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3rd Guards Motor Rifle Division

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3rd Guards Volnovakha Red Banner Order of Suvorov Rifle Division
Active1941–1993
CountrySoviet Union
BranchRed Army (Soviet Army from 1946)
TypeInfantry
EngagementsWorld War II
Decorations
Battle honoursVolnovakha
Commanders
Notable
commanders

The 3rd Guards Volnovakha Red Banner Order of Suvorov Motor Rifle Division (Military Unit Number 61415) was a division of the Soviet Army from 1957 to around 1992. It traced its history from the highly decorated 3rd Guards Rifle Division of World War II. The 3rd Guards Rifle Division was formed from the 153rd Rifle Division.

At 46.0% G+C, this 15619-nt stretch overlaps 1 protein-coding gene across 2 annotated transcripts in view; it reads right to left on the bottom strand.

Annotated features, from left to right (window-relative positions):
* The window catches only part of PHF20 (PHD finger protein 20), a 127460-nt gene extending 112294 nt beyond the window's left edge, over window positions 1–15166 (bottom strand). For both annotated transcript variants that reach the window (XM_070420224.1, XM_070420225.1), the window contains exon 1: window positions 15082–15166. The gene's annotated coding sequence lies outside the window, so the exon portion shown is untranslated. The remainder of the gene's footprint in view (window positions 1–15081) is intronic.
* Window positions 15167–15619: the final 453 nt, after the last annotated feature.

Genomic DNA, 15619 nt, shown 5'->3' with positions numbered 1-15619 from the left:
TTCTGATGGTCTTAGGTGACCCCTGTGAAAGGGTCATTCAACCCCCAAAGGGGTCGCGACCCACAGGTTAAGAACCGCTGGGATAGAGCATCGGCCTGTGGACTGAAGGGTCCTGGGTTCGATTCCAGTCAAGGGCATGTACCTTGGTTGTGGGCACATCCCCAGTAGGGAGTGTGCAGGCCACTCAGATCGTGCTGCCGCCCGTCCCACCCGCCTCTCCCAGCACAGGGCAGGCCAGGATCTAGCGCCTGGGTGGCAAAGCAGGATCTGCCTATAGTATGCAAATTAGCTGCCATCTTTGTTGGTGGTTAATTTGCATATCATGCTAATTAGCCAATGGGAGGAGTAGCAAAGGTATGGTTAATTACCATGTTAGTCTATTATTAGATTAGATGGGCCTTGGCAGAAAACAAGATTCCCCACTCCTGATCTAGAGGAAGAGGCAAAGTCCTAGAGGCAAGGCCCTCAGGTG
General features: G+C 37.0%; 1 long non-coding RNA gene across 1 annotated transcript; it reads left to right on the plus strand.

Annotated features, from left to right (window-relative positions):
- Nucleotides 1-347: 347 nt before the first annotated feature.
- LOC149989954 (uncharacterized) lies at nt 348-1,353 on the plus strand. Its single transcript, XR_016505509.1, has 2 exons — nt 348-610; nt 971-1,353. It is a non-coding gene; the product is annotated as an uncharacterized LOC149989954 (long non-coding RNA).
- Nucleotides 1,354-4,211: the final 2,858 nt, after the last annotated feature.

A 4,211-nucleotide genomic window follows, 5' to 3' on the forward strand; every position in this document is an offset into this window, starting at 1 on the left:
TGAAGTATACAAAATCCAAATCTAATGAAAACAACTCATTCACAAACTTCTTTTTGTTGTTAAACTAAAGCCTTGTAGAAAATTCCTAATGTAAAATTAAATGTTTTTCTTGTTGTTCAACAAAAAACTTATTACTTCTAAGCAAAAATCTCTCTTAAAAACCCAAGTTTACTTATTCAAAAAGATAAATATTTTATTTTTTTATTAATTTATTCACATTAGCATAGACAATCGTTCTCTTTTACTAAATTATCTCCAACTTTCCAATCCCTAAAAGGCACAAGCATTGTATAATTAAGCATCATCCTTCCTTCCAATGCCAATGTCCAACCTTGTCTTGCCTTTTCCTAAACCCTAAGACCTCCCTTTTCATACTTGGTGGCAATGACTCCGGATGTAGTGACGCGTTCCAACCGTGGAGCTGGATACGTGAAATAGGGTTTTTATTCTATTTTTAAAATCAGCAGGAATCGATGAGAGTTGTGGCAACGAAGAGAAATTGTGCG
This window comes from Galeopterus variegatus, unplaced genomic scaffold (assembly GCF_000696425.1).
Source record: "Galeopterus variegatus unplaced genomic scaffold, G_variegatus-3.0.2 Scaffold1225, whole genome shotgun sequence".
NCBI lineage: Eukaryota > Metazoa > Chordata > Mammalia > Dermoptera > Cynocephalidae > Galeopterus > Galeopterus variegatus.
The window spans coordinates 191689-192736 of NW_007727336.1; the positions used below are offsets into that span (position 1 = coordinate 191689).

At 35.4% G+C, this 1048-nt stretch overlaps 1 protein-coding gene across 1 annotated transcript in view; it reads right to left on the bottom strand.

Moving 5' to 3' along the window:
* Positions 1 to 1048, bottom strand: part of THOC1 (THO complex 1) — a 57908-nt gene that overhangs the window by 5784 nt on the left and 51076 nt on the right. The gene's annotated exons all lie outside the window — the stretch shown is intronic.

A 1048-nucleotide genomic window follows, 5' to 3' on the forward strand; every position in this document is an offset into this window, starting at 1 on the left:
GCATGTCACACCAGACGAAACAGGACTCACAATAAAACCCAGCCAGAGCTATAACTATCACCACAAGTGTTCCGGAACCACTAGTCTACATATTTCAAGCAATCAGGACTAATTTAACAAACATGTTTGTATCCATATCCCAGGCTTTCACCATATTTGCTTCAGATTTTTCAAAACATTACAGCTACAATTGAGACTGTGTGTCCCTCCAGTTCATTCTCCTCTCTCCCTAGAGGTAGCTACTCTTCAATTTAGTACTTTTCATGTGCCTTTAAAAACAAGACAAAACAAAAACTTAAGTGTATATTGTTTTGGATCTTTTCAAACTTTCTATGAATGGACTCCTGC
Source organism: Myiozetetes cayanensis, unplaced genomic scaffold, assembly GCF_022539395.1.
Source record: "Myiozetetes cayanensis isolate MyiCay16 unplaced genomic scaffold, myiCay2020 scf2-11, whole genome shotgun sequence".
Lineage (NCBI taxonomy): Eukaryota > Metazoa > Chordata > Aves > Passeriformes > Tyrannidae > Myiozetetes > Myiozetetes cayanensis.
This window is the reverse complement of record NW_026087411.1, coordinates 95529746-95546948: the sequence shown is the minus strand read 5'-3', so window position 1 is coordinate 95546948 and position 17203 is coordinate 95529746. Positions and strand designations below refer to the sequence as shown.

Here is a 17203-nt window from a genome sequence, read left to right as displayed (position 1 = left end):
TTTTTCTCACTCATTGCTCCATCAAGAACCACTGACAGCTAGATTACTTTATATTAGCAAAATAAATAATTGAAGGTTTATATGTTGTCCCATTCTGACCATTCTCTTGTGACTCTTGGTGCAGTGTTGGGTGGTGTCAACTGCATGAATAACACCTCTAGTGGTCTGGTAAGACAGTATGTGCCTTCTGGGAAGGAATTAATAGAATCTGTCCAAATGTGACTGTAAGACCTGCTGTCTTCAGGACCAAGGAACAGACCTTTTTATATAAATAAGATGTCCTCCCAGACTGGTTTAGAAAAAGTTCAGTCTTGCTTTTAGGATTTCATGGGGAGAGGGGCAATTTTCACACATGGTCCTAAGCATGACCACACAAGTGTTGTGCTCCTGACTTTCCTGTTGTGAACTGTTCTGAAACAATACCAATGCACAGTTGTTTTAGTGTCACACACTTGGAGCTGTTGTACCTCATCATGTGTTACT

History

September 1941 to mid-1943

From 20 September to 9 November, the division conducted operations as part of the 54th Army of the Leningrad Front in the area of Mga and Sinyavino. From 10 to 14 November, the division relocated to the left flank of the army, south of the city of Volkhov. From 15 November to 28 December, the division conducted combat operations near Volkhov and then pursued the retreating German troops to the station of Pogostye.

In the summer of 1942, the division was brought back up to strength and entered the Stavka reserve.

From the end of August to September 1942, the division took part in the Sinyavino Offensive of the Volkhov Front. The division was tasked with breaking through the German defenses in the area of the Kruglaya grove and taking the station of Sinyavino. The 5th Guards Rifle Regiment advanced towards Gontovaya Lipka on 27 August. The division fought on the hill of Kruglaya grove between 10 September and 15 October.